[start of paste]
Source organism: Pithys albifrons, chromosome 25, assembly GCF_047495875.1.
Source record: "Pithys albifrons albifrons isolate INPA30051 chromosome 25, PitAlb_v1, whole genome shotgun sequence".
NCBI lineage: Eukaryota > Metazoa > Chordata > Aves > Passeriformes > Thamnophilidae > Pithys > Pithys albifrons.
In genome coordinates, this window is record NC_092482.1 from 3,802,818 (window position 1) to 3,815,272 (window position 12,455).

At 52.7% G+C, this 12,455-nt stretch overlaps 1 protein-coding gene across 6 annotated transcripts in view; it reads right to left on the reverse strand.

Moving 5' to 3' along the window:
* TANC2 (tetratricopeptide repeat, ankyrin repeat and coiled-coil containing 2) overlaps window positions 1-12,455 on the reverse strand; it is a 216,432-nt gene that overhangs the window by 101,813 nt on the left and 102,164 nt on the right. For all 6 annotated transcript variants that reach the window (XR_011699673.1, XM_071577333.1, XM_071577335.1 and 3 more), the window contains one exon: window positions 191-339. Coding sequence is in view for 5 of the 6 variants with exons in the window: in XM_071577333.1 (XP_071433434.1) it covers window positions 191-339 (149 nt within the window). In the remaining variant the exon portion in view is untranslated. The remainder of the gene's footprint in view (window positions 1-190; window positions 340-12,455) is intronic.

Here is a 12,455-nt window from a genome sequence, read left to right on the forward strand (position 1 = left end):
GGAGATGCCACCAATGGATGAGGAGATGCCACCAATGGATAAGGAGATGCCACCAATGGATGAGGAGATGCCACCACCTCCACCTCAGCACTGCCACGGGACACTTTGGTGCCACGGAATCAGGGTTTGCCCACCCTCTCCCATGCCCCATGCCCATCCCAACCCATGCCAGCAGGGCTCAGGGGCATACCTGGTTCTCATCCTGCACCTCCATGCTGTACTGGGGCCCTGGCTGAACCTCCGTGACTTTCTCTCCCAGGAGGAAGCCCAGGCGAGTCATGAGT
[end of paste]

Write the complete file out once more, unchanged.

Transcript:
Source organism: Pithys albifrons, chromosome 25, assembly GCF_047495875.1.
Source record: "Pithys albifrons albifrons isolate INPA30051 chromosome 25, PitAlb_v1, whole genome shotgun sequence".
NCBI lineage: Eukaryota > Metazoa > Chordata > Aves > Passeriformes > Thamnophilidae > Pithys > Pithys albifrons.
In genome coordinates, this window is record NC_092482.1 from 3,802,818 (window position 1) to 3,815,272 (window position 12,455).

At 52.7% G+C, this 12,455-nt stretch overlaps 1 protein-coding gene across 6 annotated transcripts in view; it reads right to left on the reverse strand.

Moving 5' to 3' along the window:
* TANC2 (tetratricopeptide repeat, ankyrin repeat and coiled-coil containing 2) overlaps window positions 1-12,455 on the reverse strand; it is a 216,432-nt gene that overhangs the window by 101,813 nt on the left and 102,164 nt on the right. For all 6 annotated transcript variants that reach the window (XR_011699673.1, XM_071577333.1, XM_071577335.1 and 3 more), the window contains one exon: window positions 191-339. Coding sequence is in view for 5 of the 6 variants with exons in the window: in XM_071577333.1 (XP_071433434.1) it covers window positions 191-339 (149 nt within the window). In the remaining variant the exon portion in view is untranslated. The remainder of the gene's footprint in view (window positions 1-190; window positions 340-12,455) is intronic.

Here is a 12,455-nt window from a genome sequence, read left to right on the forward strand (position 1 = left end):
GGAGATGCCACCAATGGATGAGGAGATGCCACCAATGGATAAGGAGATGCCACCAATGGATGAGGAGATGCCACCACCTCCACCTCAGCACTGCCACGGGACACTTTGGTGCCACGGAATCAGGGTTTGCCCACCCTCTCCCATGCCCCATGCCCATCCCAACCCATGCCAGCAGGGCTCAGGGGCATACCTGGTTCTCATCCTGCACCTCCATGCTGTACTGGGGCCCTGGCTGAACCTCCGTGACTTTCTCTCCCAGGAGGAAGCCCAGGCGAGTCATGAGT